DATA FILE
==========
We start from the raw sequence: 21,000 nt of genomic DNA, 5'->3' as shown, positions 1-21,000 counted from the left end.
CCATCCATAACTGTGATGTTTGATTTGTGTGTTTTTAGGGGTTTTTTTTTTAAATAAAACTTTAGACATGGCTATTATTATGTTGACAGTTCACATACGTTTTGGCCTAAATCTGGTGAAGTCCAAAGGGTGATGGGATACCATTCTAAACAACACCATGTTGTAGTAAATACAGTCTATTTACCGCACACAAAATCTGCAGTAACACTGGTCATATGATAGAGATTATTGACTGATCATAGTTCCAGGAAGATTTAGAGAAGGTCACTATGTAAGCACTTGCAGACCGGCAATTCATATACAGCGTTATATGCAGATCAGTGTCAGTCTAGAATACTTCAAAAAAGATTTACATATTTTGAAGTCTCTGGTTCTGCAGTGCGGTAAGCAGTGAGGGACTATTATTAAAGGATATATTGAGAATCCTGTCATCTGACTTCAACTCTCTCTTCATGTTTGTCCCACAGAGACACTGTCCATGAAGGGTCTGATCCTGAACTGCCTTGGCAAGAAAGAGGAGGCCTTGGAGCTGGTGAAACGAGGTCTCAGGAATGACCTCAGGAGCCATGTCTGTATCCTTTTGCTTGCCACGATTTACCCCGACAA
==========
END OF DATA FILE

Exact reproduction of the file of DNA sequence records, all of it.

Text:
We start from the raw sequence: 21,000 nt of genomic DNA, 5'->3' as shown, positions 1-21,000 counted from the left end.
CCATCCATAACTGTGATGTTTGATTTGTGTGTTTTTAGGGGTTTTTTTTTTAAATAAAACTTTAGACATGGCTATTATTATGTTGACAGTTCACATACGTTTTGGCCTAAATCTGGTGAAGTCCAAAGGGTGATGGGATACCATTCTAAACAACACCATGTTGTAGTAAATACAGTCTATTTACCGCACACAAAATCTGCAGTAACACTGGTCATATGATAGAGATTATTGACTGATCATAGTTCCAGGAAGATTTAGAGAAGGTCACTATGTAAGCACTTGCAGACCGGCAATTCATATACAGCGTTATATGCAGATCAGTGTCAGTCTAGAATACTTCAAAAAAGATTTACATATTTTGAAGTCTCTGGTTCTGCAGTGCGGTAAGCAGTGAGGGACTATTATTAAAGGATATATTGAGAATCCTGTCATCTGACTTCAACTCTCTCTTCATGTTTGTCCCACAGAGACACTGTCCATGAAGGGTCTGATCCTGAACTGCCTTGGCAAGAAAGAGGAGGCCTTGGAGCTGGTGAAACGAGGTCTCAGGAATGACCTCAGGAGCCATGTCTGTATCCTTTTGCTTGCCACGATTTACCCCGACAA